i. “Thus the very God of all inspiration, and of all inspired men, reiterates and affirms the highest authority for all that is herein written. Either, then, this Book is nothing but a base and blasphemous forgery, unworthy of the slightest respect of men, and specially unworthy of a place in the Sacred Canon; or it is one of the most directly inspired and authoritative writings ever given.” (Seiss)
b. To testify to you these things in the churches: The Book of Revelation is written to the churches. This book is not a private affair, knowable only by an elite - it is for all believers. It’s also worth noting that this is the first reference to the church since the letters to the seven churches in Revelation 2-3.
c. The Root and offspring of David: This is a precious Messianic title (Isaiah 11:1). It shows that Jesus is both the Creator of King David and His descendent. Jesus spoke to this same idea in Matthew 22:41-46.
d. Bright and Morning Star: This is another Messianic title from the Old Testament (Numbers 24:17) and the New Testament (Revelation 2:28). Just as the Morning Star (generally held to be the planet Venus) shines and welcomes the new day, so does Jesus.
i. “Christ, as the morning star, heralds the coming day in His role as the One who comes for he church in the rapture.” (Walvoord)
7. (17) The Spirit and the Bride say to all: Come!
And the Spirit and the bride say, “Come!” And let him who hears say, “Come!” And let him who thirsts come. Whoever desires, let him take the water of life freely.
a. The Spirit and the bride say, “Come!” Is this an invitation to Jesus, asking Him to return? Or is it an invitation to those with a spiritual thirst to come to Jesus? Either sense is certainly true.
b. Who can come? Him who hears can come to Jesus, but they can’t come unless they hear. Him who thirsts can come to Jesus, but they can’t come unless they feel their thirst. Whoever desires can come, but they can’t come unless God works in their heart to desire Him.
i. So how do you know if God has worked in your heart? Go through a little checklist. Have you heard? Are you thirsty for God and eternal life? Do you want Him? Then come!
c. Whoever desires, let him take the water of life freely: This is an open invitation to receive salvation from Jesus. He will not exclude anyone who comes to Him. An invitation is both an opportunity and a responsibility. If we decline an invitation, we have only ourselves to blame.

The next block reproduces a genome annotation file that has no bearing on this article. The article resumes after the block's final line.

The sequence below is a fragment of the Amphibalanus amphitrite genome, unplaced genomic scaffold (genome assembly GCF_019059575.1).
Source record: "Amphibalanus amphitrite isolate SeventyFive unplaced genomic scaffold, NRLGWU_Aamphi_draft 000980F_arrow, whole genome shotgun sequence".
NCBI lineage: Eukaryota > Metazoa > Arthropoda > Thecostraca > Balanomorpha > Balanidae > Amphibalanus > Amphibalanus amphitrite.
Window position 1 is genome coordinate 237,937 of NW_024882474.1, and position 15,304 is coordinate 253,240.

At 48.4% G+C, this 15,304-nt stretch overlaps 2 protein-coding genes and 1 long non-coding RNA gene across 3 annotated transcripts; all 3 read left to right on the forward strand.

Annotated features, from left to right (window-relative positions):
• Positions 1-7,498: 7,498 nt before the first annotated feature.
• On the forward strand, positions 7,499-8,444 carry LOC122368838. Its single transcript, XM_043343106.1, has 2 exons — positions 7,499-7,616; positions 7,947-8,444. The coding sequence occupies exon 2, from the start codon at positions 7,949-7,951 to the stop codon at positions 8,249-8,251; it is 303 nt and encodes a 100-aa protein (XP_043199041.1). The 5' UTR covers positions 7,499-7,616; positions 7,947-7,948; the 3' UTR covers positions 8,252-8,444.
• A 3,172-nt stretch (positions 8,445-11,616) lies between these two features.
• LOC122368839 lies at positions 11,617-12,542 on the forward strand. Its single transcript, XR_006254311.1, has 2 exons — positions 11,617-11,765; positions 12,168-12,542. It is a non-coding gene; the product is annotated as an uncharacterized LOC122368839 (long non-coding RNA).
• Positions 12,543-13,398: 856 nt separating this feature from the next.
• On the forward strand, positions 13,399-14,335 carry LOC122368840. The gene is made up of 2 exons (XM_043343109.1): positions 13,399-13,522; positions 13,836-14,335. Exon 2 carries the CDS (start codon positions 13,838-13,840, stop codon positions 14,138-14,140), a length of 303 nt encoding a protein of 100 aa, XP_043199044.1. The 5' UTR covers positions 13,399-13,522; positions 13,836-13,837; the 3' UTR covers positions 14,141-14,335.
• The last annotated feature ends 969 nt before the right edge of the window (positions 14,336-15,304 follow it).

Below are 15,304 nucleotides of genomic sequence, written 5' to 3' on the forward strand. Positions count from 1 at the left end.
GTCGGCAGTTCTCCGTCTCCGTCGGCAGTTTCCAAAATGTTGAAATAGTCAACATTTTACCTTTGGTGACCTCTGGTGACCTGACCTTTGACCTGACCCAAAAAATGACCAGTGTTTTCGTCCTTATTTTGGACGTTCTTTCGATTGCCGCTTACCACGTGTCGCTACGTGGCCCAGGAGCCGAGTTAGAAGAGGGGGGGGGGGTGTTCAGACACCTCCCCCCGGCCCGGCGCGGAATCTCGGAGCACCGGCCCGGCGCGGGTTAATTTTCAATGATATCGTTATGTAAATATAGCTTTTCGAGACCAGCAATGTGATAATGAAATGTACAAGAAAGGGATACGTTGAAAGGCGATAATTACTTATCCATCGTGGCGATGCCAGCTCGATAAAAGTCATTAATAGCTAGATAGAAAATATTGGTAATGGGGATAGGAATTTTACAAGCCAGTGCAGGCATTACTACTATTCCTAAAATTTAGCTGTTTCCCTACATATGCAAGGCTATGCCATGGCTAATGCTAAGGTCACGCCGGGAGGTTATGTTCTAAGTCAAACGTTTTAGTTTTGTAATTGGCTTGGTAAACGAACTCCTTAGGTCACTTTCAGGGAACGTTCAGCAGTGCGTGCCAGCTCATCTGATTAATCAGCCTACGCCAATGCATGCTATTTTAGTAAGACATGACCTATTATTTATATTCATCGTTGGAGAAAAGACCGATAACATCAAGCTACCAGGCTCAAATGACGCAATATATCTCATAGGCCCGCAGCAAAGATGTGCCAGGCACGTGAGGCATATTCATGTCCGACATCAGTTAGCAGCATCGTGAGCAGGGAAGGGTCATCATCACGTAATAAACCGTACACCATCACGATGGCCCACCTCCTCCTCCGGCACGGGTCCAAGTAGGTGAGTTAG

i. “A similar invitation is extended in Isaiah 55:1. The invitation to come is an urgent command, for the day will arrive when it is too late to come. Now is the day of grace. The hour of judgment is impending.” (Walvoord)
d. Glory in the greatness of the invitation: whoever desires, let him take the water of life freely! Anyone who desires salvation in Jesus Christ can come to Him and take the water of life freely.
i. “I don’t understand all the Christian doctrine and theology” - come anyway, because it doesn’t say whoever understands, let him take the water of life freely.
ii. “I can’t repent the way that I should. My heart is hard and I can’t even weep over my sins or feel bad over them as I should” - come anyway, because it doesn’t say whoever feels, let him take the water of life freely.
iii. “I don’t know if I can live the Christian life the way that I should” - come anyway, because it doesn’t say whoever can, let him take the water of life freely.
iv. “I don’t know if I am worthy to live the Christian life” - come anyway, because it doesn’t say whoever is worthy, let him take the water of life freely.
v. “But mark thee, sinner, it says, ‘whosoever.’ What a big word that is! Whosoever! There is no standard height here. It is of any height and any size. Little sinners, big sinners, black sinners, fair sinners, sinners double dyed, old sinners, aggravated sinners, sinners who have committed every crime in the whole catalogue, - whosoever.” (Spurgeon)
vi. It is really this simple: do you desire Jesus and His salvation? Then come. Can you say, “Now, Lord, I desire to be saved, give me a new heart; I desire to give up my sins; I desire to be a Christian; I desire to believe and desire to obey. But I have no strength to do this. I have the desire, give me the power.” If this is your desire, then you are freely invited to come, if you are only willing. There is no barrier between you and Jesus except your stubborn will.
e. Let him take the water of life freely: When you desire, when you come, then you must take. All of this world’s religion can be summed up in the idea that you must bring something to give unto the gods. The essence of Christianity is summed up in the idea that God invites us to take the water of life freely. You can’t bring anything to save or justify or commend yourself before God, but you can take the salvation He offers.